Americans dreaming of better work-life balance often set their sights on Scandinavia, and for good reason: The region boasts some of world’s most generous parental leave policies. Sweden, for example, permits new parents to take a full year of compensated leave, split between both parents. (The policy has inspired a photo project, “Swedish Dads,” which has received nearly two million views on Buzzfeed.) Denmark—which recently reclaimed its title as the world’s happiest country—does the same, as does Norway. (If you really want to swoon, read one mom’s account of a weekly series of free hikes, stroller accessible, for new parents led by the Norwegian Trekking Association.)
A new report from CNN highlights the fact that, unlike in the States, our Scandinavian peers—which also rank among the top countries for women’s welfare—view their parental leave policies through an unabashedly feminist lens. “You have this horrible term in English, ‘broken families,’” Bryndis Asmundottir, an Icelandic mother of three, told CNN recently. “Which basically means just if you get divorced, then something’s broken. But that’s not the way it is in Iceland at all. We live in such a small and secure environment, and the women have so much freedom. So you can just, you can choose your life.” Ms. Asmundottir, CNN reports, has three children with two partners and “not a drop of shame or regret.” And she’s not alone—more than two-thirds of Icelandic babies are born to parents who are not married, the highest rate in the world. (Iceland ranks third overall in happiness.)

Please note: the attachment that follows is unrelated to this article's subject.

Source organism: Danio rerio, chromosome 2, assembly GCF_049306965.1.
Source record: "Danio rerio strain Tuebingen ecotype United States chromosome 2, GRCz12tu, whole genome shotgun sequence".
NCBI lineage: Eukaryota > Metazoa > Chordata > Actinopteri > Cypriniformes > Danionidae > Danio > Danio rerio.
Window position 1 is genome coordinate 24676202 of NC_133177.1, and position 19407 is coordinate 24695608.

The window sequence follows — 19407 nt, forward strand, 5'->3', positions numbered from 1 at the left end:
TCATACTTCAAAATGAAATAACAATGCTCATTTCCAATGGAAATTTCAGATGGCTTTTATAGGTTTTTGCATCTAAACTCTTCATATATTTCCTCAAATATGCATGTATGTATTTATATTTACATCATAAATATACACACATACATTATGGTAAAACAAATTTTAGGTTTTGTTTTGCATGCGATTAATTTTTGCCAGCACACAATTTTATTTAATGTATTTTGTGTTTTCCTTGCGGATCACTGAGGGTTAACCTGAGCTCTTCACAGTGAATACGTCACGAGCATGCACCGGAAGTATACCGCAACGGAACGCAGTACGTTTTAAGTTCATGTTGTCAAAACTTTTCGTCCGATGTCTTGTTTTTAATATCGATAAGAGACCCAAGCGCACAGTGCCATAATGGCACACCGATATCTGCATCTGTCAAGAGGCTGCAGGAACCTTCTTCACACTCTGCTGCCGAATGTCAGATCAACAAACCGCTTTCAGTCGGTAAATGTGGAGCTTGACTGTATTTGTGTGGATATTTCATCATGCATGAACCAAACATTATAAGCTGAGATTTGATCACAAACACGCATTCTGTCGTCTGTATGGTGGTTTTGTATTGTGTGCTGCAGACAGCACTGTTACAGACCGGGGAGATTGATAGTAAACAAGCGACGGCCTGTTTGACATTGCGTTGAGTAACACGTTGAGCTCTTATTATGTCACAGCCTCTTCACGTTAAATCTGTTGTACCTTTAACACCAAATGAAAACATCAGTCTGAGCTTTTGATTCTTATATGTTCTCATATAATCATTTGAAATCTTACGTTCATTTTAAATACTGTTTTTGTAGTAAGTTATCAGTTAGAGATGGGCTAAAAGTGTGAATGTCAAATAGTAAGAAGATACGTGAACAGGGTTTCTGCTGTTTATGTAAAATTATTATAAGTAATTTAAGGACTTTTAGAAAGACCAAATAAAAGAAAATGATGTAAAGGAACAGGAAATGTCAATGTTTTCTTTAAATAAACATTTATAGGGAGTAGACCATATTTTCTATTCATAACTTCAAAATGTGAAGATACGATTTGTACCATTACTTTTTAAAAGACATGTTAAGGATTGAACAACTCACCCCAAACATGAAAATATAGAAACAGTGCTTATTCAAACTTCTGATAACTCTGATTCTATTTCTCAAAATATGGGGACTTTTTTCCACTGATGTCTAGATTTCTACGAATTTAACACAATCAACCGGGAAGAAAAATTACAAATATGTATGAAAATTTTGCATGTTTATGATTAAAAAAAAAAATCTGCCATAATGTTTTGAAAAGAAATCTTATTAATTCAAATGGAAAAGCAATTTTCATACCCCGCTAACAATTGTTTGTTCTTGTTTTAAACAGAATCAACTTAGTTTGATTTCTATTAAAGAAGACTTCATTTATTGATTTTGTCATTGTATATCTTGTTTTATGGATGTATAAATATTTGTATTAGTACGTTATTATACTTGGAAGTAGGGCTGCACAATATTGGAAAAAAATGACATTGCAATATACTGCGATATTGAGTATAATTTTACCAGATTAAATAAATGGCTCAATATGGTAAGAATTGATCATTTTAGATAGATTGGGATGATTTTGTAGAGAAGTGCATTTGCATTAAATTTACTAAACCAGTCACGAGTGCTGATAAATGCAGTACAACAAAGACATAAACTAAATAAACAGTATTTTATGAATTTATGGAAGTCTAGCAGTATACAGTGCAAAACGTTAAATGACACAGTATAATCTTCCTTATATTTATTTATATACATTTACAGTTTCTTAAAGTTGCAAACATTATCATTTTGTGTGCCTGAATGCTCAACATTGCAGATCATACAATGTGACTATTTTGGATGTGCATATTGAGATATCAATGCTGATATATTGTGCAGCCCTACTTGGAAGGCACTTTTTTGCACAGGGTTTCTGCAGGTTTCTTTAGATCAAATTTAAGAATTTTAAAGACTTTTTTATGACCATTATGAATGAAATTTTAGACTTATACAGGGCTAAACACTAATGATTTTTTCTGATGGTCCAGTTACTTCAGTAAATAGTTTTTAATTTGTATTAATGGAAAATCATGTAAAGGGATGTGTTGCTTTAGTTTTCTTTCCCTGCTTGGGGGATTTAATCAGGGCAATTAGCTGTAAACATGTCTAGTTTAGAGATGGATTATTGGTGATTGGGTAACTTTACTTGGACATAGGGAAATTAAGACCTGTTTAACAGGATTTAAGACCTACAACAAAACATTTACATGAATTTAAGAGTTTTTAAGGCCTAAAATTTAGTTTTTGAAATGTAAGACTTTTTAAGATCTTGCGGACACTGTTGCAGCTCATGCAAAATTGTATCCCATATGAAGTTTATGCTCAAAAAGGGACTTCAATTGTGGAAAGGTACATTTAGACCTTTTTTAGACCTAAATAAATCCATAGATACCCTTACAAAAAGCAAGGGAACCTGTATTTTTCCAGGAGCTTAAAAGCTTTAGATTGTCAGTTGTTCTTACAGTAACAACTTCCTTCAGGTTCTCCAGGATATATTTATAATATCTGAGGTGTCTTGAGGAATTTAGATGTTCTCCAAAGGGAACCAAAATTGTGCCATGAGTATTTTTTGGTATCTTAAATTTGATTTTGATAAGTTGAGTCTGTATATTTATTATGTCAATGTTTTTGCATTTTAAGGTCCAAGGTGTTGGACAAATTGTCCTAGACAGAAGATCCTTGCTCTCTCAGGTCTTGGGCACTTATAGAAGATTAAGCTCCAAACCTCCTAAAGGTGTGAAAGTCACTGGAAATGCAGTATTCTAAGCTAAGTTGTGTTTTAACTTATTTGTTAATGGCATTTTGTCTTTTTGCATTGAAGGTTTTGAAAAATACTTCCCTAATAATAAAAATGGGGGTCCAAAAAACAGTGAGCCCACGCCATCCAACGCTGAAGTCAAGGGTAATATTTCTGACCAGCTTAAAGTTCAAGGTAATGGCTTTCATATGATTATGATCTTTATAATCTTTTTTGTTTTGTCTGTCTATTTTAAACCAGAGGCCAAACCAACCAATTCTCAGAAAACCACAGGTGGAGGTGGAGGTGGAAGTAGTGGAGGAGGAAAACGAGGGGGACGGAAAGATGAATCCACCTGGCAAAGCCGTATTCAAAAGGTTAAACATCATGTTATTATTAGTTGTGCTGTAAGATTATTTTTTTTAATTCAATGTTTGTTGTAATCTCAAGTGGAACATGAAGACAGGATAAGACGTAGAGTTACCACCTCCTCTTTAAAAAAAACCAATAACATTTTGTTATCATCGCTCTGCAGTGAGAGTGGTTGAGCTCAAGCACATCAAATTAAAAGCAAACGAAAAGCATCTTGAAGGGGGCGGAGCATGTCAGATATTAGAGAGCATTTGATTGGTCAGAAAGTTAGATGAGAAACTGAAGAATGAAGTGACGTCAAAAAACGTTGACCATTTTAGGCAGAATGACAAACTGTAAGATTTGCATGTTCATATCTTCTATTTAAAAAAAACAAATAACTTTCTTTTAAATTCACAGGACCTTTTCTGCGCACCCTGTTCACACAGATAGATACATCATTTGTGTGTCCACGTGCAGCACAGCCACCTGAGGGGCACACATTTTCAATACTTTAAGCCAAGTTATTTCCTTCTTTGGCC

Reading Ms. Asmundottir’s account, I could not imagine an American activist giving a similar interview. Here, advocates are particularly careful to cast leave benefits in “pro-family” terms that are as hard to argue with as apple pie: for example, the tagline of one leading organization, A Better Balance, is “Advancing the rights of working families.” That’s an easy line for conservative lawmakers to embrace, without any mention of women or feminism or equality.
Is it true that America may be ready for a female president, but is still light-years away from policies packaged as unapologetically feminist?